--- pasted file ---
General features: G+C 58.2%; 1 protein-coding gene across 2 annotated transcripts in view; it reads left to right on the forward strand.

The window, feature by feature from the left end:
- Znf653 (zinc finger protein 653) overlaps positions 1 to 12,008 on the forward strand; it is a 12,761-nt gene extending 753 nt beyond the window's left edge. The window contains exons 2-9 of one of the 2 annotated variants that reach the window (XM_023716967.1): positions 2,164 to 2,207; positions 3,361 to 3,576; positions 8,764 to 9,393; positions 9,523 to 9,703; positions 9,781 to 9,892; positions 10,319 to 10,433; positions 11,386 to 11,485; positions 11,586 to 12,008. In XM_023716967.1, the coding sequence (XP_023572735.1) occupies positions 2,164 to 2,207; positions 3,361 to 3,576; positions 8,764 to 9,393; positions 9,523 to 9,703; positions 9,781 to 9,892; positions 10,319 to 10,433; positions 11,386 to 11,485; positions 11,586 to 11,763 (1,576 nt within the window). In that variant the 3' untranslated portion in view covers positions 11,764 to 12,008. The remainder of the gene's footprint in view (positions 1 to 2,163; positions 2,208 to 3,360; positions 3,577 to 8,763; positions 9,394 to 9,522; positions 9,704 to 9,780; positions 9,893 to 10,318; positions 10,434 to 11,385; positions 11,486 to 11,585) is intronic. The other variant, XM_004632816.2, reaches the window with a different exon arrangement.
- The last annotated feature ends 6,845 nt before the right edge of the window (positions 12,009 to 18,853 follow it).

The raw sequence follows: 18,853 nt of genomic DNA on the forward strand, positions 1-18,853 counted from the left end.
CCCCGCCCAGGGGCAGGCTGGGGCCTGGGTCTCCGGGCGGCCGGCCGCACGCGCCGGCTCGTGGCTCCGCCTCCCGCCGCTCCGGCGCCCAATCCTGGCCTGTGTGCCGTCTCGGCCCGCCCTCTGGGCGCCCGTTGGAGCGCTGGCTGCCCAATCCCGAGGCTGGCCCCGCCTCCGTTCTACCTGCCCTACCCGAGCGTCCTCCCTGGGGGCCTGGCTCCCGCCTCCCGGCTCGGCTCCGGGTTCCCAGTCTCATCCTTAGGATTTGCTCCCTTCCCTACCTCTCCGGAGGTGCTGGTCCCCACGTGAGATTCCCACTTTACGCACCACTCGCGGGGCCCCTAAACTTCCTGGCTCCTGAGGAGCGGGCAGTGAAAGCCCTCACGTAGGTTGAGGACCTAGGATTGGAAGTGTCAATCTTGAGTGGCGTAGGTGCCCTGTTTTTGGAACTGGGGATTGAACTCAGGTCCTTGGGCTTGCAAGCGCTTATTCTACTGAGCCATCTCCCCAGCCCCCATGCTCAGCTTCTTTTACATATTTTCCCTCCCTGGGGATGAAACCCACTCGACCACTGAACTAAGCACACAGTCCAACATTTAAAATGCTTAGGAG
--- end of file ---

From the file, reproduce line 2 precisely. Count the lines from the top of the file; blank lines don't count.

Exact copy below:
The window, feature by feature from the left end: